URC Daily Devotion 6th August 2020

Thursday 6th August Basis of Union 22  

St Luke 24:13-35

Now on that same day two of them were going to a village called Emmaus, about seven miles from Jerusalem,  and talking with each other about all these things that had happened. While they were talking and discussing, Jesus himself came near and went with them, but their eyes were kept from recognizing him.  And he said to them, ‘What are you discussing with each other while you walk along?’ They stood still, looking sad.  Then one of them, whose name was Cleopas, answered him, ‘Are you the only stranger in Jerusalem who does not know the things that have taken place there in these days?’  He asked them, ‘What things?’ They replied, ‘The things about Jesus of Nazareth,  who was a prophet mighty in deed and word before God and all the people,  and how our chief priests and leaders handed him over to be condemned to death and crucified him.  But we had hoped that he was the one to redeem Israel.  Yes, and besides all this, it is now the third day since these things took place.  Moreover, some women of our group astounded us. They were at the tomb early this morning,  and when they did not find his body there, they came back and told us that they had indeed seen a vision of angels who said that he was alive. Some of those who were with us went to the tomb and found it just as the women had said; but they did not see him.’  Then he said to them, ‘Oh, how foolish you are, and how slow of heart to believe all that the prophets have declared!  Was it not necessary that the Messiah should suffer these things and then enter into his glory?’  Then beginning with Moses and all the prophets, he interpreted to them the things about himself in all the scriptures.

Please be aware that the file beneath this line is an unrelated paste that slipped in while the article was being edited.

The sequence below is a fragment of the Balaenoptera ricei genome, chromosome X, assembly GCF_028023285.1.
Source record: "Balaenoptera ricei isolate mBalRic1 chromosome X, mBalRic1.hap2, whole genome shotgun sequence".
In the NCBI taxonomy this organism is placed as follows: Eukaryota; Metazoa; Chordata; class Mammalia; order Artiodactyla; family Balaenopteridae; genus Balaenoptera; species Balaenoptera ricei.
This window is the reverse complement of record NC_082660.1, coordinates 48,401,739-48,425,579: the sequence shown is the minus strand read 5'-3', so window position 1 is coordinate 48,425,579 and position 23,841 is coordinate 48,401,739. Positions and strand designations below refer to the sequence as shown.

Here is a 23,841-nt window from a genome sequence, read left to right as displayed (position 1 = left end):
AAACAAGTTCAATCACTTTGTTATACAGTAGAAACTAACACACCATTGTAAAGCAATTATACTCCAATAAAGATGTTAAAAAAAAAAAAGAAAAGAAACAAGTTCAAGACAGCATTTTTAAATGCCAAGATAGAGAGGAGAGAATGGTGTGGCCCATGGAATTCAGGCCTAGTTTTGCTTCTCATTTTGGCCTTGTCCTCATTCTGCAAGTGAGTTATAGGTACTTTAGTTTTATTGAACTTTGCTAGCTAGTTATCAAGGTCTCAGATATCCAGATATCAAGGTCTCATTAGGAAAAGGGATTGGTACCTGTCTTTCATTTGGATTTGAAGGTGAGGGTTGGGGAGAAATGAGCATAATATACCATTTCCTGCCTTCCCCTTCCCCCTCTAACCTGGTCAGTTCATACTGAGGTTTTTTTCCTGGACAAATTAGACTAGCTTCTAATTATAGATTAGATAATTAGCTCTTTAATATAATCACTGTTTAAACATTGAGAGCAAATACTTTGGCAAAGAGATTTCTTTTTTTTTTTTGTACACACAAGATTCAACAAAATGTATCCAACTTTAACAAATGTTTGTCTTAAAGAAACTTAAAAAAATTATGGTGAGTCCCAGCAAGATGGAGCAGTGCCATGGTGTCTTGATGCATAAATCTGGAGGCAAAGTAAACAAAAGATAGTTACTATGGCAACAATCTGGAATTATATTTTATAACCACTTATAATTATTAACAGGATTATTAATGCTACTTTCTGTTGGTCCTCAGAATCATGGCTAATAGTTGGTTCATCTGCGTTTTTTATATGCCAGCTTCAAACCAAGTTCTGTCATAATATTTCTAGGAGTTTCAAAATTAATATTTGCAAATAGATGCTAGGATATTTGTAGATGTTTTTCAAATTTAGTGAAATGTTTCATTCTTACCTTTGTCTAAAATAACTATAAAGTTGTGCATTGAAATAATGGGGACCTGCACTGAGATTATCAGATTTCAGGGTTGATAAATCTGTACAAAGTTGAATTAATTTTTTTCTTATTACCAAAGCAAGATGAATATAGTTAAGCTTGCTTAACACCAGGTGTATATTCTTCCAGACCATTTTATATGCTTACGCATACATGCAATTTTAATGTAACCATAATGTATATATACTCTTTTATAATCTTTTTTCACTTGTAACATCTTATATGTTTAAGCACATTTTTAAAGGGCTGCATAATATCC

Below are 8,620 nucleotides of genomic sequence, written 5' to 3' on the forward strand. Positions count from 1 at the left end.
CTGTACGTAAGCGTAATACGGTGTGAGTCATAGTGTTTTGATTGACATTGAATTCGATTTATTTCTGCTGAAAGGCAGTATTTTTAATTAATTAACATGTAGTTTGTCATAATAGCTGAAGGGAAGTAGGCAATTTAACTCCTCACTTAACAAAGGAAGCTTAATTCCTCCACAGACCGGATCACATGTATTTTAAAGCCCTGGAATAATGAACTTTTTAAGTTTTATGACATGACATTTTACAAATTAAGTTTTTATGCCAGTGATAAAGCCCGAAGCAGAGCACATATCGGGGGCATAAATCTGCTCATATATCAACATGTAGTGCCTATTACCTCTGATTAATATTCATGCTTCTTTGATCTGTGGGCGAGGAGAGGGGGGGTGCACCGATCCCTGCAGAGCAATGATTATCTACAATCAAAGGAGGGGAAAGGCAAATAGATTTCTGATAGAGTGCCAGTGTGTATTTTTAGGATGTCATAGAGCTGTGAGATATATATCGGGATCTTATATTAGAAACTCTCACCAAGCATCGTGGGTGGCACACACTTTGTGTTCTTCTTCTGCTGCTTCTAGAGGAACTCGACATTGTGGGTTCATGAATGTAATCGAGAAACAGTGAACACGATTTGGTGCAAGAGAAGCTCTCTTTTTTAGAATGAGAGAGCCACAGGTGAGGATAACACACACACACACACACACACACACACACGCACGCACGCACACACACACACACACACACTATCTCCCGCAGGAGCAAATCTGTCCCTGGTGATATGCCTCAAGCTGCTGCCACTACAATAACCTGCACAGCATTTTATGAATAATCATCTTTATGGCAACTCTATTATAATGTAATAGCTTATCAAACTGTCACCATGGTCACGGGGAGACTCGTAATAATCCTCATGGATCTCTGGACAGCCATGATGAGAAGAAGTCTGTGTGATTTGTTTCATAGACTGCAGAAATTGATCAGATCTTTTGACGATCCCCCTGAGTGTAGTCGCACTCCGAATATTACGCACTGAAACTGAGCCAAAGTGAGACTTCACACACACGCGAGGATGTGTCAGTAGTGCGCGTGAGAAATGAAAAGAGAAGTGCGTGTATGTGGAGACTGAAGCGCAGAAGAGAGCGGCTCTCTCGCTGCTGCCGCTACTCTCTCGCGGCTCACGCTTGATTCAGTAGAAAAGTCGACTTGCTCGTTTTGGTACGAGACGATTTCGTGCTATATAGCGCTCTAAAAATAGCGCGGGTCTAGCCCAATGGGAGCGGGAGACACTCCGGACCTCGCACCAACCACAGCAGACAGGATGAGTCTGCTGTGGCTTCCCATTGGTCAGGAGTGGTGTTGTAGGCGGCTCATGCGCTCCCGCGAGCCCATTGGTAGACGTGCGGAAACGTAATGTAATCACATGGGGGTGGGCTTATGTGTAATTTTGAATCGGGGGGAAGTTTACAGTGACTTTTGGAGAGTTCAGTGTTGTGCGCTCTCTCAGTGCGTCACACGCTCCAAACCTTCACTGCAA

As they came near the village to which they were going, he walked ahead as if he were going on.  But they urged him strongly, saying, ‘Stay with us, because it is almost evening and the day is now nearly over.’ So he went in to stay with them.  When he was at the table with them, he took bread, blessed and broke it, and gave it to them. Then their eyes were opened, and they recognized him; and he vanished from their sight. They said to each other, ‘Were not our hearts burning within us while he was talking to us on the road, while he was opening the scriptures to us?’  That same hour they got up and returned to Jerusalem; and they found the eleven and their companions gathered together.  They were saying, ‘The Lord has risen indeed, and he has appeared to Simon!’  Then they told what had happened on the road, and how he had been made known to them in the breaking of the bread.